The recent announcement of RealPlayer 10 for Linux caught my eye and I decided it was worth taking it for a test drive. Since I was not sure how this might impact my production machines I decided to just slap a new instance of Slackware 10 on a spare partition of my test box. My main linux machines all run Slackware and Dropline Gnome so it seemed best to work with a 'plain vanilla' clean install.
My test box is a home built Abit AI7 mb, Pentium4 2.4GHz, 512MB ddr, 60GB Maxtor, Geforce3 ti500 video; my trusty old Ensoniq 5880 audio card; and nice high-speed cable broadband. I already have Slack 10 running in another partition on this machine with RealPlayer8 so I can compare the new and old on the same hardware.
My main concern about the new RealPlayer10 (RP10) was that it might break some of my older scripts and applications that I use to rip ogg audio files. I decided to take the full leap and loaded the Slack 10 CD's optional 2.6.7 kernel, Gnome 2.6.2, new Alsa 1.0.5 drivers, the latest Nvidia 1.0-6111 driver, GCC 3.3.4, and Mozilla 1.7. Install went smooth and I chose not to do any of my usual final configuration tweaks.
I went to the new RealPlayer 10 website (www.real.com/linux) and downloaded the 6762kb RealPlayer10GOLD.bin file. This is the July 30, 2004 GTK+2 based package which sports a total rewrite from the years-old version we have all been running (Figure 1). There are lots of major changes so that is why I went to such an extreme to test it in a clean and pure install. You can learn more about the great new HelixPlayer1 project and how it relates to RealPlayer 10 at the Helix Community website. My focus here is on RP10 since I am primarily interested in streaming RealAudio.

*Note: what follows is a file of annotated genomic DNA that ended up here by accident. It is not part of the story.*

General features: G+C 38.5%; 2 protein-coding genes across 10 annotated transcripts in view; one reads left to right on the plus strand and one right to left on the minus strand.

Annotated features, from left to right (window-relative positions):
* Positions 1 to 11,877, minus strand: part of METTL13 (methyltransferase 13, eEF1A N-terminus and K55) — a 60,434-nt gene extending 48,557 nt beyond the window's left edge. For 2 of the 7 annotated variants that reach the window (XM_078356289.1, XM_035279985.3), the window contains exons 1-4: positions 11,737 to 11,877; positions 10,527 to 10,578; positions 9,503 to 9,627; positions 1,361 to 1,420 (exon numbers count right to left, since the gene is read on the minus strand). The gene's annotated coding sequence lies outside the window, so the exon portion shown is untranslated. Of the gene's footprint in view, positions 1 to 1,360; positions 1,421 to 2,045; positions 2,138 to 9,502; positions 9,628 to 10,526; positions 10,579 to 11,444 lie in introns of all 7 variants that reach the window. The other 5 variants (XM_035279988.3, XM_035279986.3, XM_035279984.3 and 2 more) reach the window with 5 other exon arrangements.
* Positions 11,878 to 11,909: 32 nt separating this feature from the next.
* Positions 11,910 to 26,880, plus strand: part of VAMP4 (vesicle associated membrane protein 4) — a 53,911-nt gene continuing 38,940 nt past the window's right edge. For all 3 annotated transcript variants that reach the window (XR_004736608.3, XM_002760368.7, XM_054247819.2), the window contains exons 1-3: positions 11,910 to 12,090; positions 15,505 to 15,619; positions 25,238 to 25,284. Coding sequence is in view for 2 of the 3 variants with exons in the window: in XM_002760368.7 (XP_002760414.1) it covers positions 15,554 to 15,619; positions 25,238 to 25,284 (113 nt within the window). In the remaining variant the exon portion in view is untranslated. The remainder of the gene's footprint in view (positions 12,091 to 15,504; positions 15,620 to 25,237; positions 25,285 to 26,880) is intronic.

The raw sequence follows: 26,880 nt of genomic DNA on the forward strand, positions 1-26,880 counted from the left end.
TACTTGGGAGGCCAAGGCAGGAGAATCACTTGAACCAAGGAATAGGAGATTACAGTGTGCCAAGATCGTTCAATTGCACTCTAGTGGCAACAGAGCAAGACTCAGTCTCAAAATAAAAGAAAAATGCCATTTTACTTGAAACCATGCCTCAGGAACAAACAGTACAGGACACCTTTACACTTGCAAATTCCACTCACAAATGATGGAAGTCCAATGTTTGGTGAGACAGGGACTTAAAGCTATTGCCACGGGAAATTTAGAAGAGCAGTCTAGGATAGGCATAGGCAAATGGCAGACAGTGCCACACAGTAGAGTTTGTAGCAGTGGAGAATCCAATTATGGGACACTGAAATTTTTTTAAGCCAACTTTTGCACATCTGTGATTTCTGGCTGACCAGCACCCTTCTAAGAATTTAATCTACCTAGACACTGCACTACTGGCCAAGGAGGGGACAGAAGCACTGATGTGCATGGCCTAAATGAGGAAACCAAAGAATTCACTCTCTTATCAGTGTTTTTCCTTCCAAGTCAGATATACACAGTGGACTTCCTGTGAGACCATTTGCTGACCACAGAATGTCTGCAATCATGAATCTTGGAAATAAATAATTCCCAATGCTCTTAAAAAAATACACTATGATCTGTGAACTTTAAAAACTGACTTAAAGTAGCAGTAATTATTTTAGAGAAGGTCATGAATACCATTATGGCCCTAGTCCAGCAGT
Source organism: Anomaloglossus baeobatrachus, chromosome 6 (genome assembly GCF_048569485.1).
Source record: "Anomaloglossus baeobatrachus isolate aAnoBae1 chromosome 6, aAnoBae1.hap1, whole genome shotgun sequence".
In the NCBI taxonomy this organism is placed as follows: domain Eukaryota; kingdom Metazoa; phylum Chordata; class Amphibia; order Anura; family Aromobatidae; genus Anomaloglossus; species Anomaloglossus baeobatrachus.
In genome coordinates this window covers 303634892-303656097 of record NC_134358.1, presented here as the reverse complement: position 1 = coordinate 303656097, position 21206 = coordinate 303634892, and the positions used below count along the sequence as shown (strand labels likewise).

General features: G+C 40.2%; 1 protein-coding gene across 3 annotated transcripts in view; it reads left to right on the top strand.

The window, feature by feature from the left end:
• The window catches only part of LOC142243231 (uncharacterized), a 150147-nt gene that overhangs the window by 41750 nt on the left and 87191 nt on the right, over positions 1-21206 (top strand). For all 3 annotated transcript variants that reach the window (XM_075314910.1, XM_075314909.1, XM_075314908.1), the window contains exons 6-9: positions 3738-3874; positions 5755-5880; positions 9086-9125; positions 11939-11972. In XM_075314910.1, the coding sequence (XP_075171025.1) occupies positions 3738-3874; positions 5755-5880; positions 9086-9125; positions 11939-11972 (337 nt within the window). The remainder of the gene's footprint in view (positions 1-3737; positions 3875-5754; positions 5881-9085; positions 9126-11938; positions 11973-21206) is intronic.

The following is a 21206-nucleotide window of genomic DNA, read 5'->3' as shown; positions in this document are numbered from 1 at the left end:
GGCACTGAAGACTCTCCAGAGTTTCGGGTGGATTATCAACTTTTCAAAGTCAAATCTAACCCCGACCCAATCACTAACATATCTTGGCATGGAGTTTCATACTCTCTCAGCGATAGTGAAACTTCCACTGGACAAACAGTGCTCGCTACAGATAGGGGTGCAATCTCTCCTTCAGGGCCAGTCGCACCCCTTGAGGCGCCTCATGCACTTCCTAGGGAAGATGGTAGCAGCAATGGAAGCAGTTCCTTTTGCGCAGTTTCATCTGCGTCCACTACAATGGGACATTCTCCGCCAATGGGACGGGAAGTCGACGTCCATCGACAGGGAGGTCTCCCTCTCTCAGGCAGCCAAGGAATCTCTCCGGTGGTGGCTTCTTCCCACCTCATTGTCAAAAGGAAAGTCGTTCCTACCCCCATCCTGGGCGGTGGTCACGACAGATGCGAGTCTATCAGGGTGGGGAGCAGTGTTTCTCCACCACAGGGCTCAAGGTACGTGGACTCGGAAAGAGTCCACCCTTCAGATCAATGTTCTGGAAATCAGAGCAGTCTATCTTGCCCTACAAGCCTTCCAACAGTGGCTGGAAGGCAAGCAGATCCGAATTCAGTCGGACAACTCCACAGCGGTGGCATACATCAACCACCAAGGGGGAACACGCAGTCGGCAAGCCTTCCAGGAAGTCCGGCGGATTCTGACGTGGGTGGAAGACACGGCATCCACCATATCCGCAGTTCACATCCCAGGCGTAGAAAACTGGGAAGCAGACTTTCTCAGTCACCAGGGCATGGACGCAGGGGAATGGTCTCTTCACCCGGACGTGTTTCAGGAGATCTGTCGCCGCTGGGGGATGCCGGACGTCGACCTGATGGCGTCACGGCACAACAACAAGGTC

Install was straight forward following Real's brief instructions on the website. To recap, I installed as root:
# chmod a+x RealPlayer10GOLD.bin (make it executable)
# ./RealPlayer10GOLD.bin (start install)
# specify directory: /usr/local/RealPlayer10 (typical Slack path)
# config system-wide symlinks in: /usr
# installation complete
I checked in /usr/local/RealPlayer10/ and found the usual collection of Real files and the 'realplay' executable. Gnome 2.6 even showed a menu listing for RealPlayer 10 (Figure 2). Found the nice new Real icon in the Slackware /usr/share/pixmaps directory. I made symlinks to my mozilla-1.7/plugins directory for the two Real plugins found in my /usr/local/RealPlayer10/mozilla : 'nphelix.so' and 'nphelix.xpt'. I also found 'libgtkhx.so' in my /usr/lib/realplay directory so I linked it to mozilla's plugin directory just in case (doubt if this one matters, but thought I should mention it in case it does help).
On first launch I was greeted by a nice clean new setup screen which stepped me through the Release Notes and License Agreement. The final screen presented two options with check boxes: 'check for updates' and 'configure mozilla helpers'. Needless to say, I checked the mozilla box. Joy of joys, there it was, the new RealPlayer screen in Slackware's plain theme. I believe it is suppose to adopt the user's chosen desktop theme. I poked around in the RP10 menus and noticed that the Preferences options are much more complete now (Figure 3). Although, I miss the old RealPlayer8 option: "enable support for old OSS drivers (Linux only)". Got me a little worried because my vsound app requires that. A major menu improvement is the 'Open Location' screen. It now has a large enough window to easily paste in urls (Figure 4) and is no longer limited to 10 items. The Help -> FAQ menu links to an excellent and very useful HelixPlayer / Realplayer FAQ webpage that explains numerous player details and project objectives.
- "Real Player, Page 1/2"
- "Real Player, Page 2/2"